Former FIA President Max Mosley has criticised the expansion of the 2011 F1 season calendar to twenty races in an interview with Germany’s Welt newspaper.
This year’s championship season, at 19 races, was the equal-longest in the sport’s history, and next year’s calendar will see the addition of an Indian Grand Prix to swell the season to twenty rounds.
Races in the United States and Russia are also set to be added to the roster, which could see the championship expand further to 22 races if no existing races are shelved.
“For me personally, it’s too much,” Mosley said in the interview.
“In my opinion that’s too many Sunday afternoons to expect people to dedicate to Formula One. At some point, it starts to become tiresome.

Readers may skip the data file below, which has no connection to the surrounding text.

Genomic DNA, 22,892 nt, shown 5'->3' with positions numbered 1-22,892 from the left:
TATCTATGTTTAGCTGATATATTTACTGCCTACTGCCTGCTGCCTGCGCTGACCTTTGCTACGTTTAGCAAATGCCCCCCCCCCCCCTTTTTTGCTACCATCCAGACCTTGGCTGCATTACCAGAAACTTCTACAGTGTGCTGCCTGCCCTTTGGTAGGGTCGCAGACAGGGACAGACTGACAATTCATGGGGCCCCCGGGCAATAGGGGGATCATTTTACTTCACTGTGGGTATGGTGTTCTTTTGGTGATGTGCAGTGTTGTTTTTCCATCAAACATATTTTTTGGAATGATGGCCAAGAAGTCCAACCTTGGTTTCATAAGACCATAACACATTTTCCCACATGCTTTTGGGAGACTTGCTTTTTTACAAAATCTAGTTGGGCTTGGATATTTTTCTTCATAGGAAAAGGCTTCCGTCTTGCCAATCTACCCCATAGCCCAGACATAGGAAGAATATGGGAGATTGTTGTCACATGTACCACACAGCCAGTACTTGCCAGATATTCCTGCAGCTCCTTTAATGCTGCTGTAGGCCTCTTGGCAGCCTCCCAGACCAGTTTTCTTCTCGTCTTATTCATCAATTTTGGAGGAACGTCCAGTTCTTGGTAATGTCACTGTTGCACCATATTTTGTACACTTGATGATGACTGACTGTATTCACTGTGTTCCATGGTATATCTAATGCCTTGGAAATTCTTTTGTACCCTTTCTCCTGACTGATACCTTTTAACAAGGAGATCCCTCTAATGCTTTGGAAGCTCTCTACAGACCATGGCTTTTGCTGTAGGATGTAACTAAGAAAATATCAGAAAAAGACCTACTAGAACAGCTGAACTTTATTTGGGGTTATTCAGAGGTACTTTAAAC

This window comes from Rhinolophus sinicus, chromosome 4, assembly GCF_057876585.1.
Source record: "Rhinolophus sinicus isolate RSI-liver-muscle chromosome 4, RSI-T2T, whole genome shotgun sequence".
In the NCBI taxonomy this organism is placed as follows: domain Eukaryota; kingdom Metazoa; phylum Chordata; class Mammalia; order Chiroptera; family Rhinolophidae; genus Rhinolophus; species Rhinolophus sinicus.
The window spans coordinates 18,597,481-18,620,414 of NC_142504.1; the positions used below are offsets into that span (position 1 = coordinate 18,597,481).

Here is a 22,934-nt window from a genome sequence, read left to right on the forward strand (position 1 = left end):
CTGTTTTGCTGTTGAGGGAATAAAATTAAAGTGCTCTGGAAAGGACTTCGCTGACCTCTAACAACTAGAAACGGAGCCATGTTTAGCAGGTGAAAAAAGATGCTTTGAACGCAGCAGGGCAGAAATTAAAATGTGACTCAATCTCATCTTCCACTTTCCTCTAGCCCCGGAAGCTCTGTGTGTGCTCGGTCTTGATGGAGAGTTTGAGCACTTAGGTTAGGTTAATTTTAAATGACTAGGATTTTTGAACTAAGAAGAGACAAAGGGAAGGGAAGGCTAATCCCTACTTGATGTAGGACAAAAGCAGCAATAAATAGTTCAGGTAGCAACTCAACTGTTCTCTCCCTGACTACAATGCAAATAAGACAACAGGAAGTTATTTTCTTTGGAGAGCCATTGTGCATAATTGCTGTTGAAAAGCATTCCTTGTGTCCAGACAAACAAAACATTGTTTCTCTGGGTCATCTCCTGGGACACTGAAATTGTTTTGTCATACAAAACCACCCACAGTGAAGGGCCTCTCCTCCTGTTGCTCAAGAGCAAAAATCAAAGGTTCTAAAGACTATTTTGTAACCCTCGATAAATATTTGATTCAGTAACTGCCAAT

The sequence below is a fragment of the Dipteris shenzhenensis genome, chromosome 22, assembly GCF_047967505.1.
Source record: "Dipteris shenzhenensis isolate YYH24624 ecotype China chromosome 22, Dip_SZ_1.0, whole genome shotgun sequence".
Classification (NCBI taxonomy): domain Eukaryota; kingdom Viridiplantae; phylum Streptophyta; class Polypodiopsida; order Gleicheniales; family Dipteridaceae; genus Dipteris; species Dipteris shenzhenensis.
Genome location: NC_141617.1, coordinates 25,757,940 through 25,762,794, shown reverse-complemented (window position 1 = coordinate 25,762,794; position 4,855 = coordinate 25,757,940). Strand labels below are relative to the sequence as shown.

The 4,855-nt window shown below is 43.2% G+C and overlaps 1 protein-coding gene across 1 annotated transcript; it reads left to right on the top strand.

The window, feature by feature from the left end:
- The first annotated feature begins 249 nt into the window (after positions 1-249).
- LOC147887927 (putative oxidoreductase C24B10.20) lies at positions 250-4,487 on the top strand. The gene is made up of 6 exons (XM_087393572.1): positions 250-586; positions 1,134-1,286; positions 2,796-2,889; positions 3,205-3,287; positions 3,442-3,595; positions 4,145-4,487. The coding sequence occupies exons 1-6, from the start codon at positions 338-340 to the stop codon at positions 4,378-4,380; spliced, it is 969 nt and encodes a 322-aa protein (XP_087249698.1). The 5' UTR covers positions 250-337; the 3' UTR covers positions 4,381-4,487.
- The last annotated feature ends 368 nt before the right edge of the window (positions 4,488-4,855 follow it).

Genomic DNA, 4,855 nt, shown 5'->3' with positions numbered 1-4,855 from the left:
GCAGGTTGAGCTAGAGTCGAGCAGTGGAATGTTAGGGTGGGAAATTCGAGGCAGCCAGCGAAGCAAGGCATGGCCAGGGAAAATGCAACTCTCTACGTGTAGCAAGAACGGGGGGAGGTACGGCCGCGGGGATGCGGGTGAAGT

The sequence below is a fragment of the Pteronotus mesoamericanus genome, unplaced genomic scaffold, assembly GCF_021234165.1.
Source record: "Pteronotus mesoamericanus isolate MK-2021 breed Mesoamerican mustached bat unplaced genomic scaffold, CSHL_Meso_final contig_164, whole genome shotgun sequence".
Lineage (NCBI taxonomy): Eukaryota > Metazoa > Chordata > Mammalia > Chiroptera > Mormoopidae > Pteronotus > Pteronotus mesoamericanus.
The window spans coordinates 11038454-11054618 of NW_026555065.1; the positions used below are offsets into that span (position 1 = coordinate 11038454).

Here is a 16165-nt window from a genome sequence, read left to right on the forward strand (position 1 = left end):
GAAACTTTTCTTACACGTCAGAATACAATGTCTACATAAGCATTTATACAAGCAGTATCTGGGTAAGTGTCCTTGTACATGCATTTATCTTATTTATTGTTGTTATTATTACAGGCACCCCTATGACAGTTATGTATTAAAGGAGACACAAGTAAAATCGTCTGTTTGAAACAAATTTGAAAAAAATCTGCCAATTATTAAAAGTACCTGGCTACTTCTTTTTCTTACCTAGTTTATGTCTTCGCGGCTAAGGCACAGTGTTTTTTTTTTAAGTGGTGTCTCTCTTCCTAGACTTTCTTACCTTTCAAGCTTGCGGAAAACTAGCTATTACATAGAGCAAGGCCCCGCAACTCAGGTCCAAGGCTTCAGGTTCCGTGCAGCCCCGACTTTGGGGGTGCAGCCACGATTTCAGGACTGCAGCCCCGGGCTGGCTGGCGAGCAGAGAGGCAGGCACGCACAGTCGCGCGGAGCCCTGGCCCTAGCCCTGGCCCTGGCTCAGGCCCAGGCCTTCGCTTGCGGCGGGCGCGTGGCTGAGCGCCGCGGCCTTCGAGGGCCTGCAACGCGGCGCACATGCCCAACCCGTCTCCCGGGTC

“And then if you start skipping a race here and there it can quickly become a habit and it can snowball in terms of the TV ratings,” he added.
Mosley, who long campaigned for reduced costs in the sport, was succeeded as FIA President by former Ferrari team principal Jean Todt last year after holding the post since 1991.
“In January 2008 I warned that without cost reduction it won’t be only the small teams having problems,” he continued, again expressing concerns that the current costs in F1 are still too high.
“It has arrived: Honda, BMW, Toyota and Renault have gone because the budgets are out of proportion,” he added. “This continues to be true and it worries me.
“For 2011 you need $100 million, with thirty or forty from Bernie Ecclestone, perhaps twenty to twenty-five from sponsors or the drivers. I’d say six teams are wondering where the rest is coming from.”
He warned: “It’s quite possible we’ll lose two or three teams.”
Mosley added that a solution to this would be the implementation of a budget cap for 2012-3, forcing teams to cut costs further.
[Original image via Sutton Images]
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